• Children do best when parents work together, they’ll be healthier, happier and do better in school with two parents supporting them throughout their childhood
  • Your children want to know they matter to both of you, so it’s better when you both collaborate to make things better for them

Family mediation is also cost-effective, quicker, provides for longer-term resolution and has better evidence-based outcomes than the often costly (emotionally and financially) stressful court route.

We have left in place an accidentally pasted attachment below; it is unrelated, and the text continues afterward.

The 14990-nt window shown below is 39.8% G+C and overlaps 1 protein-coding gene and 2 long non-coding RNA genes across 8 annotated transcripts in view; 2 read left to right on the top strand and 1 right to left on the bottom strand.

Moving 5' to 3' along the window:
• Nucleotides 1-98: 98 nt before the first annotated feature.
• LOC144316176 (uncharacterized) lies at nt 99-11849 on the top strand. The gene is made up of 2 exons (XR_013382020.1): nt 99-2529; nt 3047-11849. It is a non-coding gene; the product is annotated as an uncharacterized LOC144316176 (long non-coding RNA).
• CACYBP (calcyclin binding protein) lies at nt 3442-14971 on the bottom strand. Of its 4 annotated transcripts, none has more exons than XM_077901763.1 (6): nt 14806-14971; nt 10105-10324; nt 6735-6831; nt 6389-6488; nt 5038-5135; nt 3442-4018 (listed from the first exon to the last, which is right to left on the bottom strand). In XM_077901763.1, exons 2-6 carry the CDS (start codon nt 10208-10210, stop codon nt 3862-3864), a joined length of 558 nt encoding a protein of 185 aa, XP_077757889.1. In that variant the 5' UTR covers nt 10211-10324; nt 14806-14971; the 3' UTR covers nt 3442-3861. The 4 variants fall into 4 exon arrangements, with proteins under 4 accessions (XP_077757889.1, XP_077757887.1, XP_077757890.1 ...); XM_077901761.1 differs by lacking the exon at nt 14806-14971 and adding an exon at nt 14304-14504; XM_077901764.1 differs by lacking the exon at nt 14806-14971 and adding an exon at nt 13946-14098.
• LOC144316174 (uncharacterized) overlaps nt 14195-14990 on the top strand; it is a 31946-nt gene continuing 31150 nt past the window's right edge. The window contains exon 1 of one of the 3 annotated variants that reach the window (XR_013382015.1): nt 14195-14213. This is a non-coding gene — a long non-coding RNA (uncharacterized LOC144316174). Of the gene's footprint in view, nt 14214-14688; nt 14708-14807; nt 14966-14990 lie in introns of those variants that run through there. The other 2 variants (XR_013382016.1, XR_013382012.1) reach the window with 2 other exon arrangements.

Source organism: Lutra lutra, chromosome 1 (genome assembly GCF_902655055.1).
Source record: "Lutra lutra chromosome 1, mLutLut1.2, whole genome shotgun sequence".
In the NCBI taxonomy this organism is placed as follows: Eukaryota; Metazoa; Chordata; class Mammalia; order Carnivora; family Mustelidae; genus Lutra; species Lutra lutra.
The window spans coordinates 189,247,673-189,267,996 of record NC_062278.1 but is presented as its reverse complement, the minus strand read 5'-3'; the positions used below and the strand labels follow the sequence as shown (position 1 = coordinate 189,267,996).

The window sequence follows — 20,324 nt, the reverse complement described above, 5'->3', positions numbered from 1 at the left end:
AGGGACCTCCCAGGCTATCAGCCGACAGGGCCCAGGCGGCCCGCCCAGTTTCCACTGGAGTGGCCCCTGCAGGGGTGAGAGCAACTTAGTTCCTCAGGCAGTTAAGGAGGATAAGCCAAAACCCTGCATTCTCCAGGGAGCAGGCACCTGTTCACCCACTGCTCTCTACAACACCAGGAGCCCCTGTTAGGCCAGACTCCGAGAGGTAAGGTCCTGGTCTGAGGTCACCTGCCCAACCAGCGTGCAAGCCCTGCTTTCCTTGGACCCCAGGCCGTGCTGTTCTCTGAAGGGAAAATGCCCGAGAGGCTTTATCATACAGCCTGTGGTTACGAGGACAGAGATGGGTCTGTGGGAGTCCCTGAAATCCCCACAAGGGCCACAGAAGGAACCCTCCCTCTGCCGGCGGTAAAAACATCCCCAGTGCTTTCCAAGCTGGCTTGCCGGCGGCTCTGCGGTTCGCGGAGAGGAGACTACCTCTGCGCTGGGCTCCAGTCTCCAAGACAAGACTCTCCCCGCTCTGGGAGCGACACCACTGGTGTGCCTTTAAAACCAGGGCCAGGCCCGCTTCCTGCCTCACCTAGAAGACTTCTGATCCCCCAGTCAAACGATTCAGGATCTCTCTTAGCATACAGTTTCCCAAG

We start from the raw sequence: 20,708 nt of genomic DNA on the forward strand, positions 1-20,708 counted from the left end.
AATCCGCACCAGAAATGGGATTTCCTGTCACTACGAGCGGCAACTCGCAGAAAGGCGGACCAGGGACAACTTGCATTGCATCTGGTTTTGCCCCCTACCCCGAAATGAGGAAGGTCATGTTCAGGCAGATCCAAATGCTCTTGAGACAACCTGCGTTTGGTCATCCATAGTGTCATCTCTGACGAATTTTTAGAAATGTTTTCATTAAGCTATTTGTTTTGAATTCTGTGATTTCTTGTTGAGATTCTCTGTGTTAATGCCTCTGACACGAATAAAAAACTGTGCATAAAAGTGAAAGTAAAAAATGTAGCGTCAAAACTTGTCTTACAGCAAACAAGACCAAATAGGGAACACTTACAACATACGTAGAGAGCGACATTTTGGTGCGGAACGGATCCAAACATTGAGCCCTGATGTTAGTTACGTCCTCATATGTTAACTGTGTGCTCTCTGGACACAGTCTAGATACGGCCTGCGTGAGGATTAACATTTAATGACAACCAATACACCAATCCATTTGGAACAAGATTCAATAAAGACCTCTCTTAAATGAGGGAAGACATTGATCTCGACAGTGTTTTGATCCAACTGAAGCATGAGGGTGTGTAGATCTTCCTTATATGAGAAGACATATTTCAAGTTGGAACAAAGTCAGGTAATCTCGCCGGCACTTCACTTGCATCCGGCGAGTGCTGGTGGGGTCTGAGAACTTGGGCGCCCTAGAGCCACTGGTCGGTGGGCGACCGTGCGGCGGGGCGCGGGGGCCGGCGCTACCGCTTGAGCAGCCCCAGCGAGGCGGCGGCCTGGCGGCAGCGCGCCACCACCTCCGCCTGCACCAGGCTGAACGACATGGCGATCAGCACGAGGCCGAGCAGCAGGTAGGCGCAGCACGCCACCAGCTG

About the author

Clare Kirby qualified as a lawyer in 1983 and worked for several years in industry. She founded Kirby & Co in 1997. As a member of Resolution and an advanced member of the Law Society’s Family Law Panel she is experienced and respected in the field of family law. Trained as a collaborative lawyer, Clare offers clients a range of options – traditional, and collaborative law – to best meet the needs of the individual clients.


Updated: February 2018